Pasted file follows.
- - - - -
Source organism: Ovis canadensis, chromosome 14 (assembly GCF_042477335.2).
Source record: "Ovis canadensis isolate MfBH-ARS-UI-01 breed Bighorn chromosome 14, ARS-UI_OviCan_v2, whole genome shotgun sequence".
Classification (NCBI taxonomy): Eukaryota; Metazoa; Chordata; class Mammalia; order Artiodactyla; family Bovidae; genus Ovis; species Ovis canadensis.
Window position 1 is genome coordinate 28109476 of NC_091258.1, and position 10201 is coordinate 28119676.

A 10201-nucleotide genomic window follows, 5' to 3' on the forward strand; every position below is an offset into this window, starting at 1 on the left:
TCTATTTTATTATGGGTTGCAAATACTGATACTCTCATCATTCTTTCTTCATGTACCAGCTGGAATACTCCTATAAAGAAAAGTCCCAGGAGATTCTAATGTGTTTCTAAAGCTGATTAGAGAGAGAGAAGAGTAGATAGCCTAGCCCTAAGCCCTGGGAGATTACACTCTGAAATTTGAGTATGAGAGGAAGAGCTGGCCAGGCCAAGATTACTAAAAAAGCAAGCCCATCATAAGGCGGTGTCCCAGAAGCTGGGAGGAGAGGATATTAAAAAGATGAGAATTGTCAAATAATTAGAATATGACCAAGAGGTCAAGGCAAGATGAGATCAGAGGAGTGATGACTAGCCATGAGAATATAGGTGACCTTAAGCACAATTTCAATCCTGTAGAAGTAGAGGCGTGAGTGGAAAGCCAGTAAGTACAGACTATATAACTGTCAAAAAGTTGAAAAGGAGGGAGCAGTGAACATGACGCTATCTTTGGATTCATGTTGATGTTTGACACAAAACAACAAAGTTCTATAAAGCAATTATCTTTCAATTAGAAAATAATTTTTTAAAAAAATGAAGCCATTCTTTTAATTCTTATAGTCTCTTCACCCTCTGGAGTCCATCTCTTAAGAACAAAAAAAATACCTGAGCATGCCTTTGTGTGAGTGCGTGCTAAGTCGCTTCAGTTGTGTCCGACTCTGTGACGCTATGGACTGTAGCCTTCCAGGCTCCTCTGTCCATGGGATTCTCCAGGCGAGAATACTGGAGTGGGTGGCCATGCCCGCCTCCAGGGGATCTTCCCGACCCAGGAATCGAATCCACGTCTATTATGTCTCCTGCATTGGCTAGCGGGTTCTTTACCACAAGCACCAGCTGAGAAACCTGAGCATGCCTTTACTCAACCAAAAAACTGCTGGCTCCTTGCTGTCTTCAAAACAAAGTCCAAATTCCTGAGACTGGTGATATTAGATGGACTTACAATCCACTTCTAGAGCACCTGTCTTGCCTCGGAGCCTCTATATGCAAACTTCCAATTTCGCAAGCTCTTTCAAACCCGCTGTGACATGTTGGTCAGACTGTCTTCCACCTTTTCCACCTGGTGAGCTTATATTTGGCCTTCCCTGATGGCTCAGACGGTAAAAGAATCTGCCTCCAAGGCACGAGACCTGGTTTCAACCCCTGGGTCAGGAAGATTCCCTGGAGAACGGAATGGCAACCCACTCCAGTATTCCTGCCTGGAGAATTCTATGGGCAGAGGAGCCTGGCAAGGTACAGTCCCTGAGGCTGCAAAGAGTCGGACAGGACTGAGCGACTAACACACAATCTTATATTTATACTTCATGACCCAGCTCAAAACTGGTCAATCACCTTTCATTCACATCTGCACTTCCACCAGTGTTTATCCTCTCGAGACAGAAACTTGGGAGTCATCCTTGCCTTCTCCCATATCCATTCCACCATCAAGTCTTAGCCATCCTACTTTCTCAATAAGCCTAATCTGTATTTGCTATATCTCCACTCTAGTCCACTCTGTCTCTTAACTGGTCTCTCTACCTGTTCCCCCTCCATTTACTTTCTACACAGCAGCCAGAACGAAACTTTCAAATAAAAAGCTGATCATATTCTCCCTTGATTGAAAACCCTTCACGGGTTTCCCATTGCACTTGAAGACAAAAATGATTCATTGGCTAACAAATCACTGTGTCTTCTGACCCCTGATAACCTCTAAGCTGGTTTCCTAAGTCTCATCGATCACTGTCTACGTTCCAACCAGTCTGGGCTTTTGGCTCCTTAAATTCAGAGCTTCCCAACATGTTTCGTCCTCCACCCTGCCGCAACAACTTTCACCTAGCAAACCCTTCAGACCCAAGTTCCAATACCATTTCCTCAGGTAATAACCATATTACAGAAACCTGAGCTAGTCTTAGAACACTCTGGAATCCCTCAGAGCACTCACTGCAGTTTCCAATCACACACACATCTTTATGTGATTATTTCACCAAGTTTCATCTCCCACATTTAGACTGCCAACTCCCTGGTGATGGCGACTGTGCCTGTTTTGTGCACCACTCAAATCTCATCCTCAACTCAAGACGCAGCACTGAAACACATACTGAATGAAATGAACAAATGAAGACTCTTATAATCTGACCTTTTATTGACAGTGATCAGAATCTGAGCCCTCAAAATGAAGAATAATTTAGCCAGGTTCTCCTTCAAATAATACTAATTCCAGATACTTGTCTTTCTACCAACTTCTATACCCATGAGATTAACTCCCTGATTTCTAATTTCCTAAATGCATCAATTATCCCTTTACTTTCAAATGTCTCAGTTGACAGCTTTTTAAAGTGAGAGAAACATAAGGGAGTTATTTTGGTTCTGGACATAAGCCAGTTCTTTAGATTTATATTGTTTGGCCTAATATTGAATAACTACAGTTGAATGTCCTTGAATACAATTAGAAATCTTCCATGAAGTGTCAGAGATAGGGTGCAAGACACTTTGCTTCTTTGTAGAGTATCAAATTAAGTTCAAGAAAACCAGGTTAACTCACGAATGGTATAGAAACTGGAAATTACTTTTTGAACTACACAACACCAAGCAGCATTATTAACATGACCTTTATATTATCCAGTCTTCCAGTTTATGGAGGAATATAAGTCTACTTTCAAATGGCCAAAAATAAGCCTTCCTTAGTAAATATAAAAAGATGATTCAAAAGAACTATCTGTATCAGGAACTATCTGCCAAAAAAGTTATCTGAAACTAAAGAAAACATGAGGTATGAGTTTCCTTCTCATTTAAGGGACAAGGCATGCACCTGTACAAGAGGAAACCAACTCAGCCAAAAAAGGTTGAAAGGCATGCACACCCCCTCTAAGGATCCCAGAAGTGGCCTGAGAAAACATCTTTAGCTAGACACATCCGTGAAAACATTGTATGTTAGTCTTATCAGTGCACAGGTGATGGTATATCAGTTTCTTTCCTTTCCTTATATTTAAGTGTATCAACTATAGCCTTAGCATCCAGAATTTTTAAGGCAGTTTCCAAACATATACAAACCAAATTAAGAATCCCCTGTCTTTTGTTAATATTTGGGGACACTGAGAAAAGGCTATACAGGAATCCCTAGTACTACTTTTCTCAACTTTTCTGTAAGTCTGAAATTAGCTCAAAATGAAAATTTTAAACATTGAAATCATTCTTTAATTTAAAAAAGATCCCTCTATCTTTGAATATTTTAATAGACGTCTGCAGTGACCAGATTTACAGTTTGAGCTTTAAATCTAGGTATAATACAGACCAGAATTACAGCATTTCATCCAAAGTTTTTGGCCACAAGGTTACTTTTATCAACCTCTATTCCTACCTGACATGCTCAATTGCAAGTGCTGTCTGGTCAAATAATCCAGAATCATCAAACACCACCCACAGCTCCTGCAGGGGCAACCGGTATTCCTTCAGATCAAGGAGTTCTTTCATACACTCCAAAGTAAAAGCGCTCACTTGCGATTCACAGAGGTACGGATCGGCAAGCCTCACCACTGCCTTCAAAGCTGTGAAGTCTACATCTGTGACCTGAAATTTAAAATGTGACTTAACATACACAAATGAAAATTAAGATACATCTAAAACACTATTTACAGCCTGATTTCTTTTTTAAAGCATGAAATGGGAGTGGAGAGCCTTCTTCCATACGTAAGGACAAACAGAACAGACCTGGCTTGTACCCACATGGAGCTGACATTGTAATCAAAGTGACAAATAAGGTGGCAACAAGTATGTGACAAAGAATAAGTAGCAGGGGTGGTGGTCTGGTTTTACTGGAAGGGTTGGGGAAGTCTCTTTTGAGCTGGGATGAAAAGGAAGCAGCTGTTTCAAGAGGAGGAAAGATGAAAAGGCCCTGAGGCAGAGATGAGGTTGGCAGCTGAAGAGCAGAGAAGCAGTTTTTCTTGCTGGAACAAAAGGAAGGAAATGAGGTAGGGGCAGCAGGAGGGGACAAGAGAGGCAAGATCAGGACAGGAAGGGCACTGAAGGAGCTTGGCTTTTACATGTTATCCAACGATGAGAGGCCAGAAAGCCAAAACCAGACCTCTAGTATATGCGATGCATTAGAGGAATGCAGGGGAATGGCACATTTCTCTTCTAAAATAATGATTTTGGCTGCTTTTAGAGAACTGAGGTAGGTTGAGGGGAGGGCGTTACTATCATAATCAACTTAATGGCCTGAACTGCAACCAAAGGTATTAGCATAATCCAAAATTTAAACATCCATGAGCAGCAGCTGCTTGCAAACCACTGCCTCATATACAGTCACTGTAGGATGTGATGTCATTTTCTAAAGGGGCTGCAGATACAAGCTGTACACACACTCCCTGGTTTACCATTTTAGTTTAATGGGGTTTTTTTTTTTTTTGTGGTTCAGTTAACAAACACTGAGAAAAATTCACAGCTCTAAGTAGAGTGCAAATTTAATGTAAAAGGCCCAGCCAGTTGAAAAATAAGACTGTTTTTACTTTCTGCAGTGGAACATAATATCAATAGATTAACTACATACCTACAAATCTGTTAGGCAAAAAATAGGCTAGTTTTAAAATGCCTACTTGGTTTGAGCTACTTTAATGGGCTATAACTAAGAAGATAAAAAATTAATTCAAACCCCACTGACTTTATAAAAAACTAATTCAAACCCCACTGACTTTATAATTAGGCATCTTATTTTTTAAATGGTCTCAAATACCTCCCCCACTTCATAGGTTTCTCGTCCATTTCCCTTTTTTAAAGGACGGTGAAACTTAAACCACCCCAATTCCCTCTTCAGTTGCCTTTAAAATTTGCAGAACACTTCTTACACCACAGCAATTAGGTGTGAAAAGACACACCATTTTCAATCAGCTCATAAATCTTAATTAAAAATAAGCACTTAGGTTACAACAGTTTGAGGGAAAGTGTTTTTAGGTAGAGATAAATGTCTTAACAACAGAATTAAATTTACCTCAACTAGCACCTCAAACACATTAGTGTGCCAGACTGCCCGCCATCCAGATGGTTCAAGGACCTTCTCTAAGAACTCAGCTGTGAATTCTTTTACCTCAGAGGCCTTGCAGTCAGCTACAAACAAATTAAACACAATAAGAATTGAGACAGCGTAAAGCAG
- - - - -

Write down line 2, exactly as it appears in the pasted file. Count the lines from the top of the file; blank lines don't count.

Source record: "Ovis canadensis isolate MfBH-ARS-UI-01 breed Bighorn chromosome 14, ARS-UI_OviCan_v2, whole genome shotgun sequence".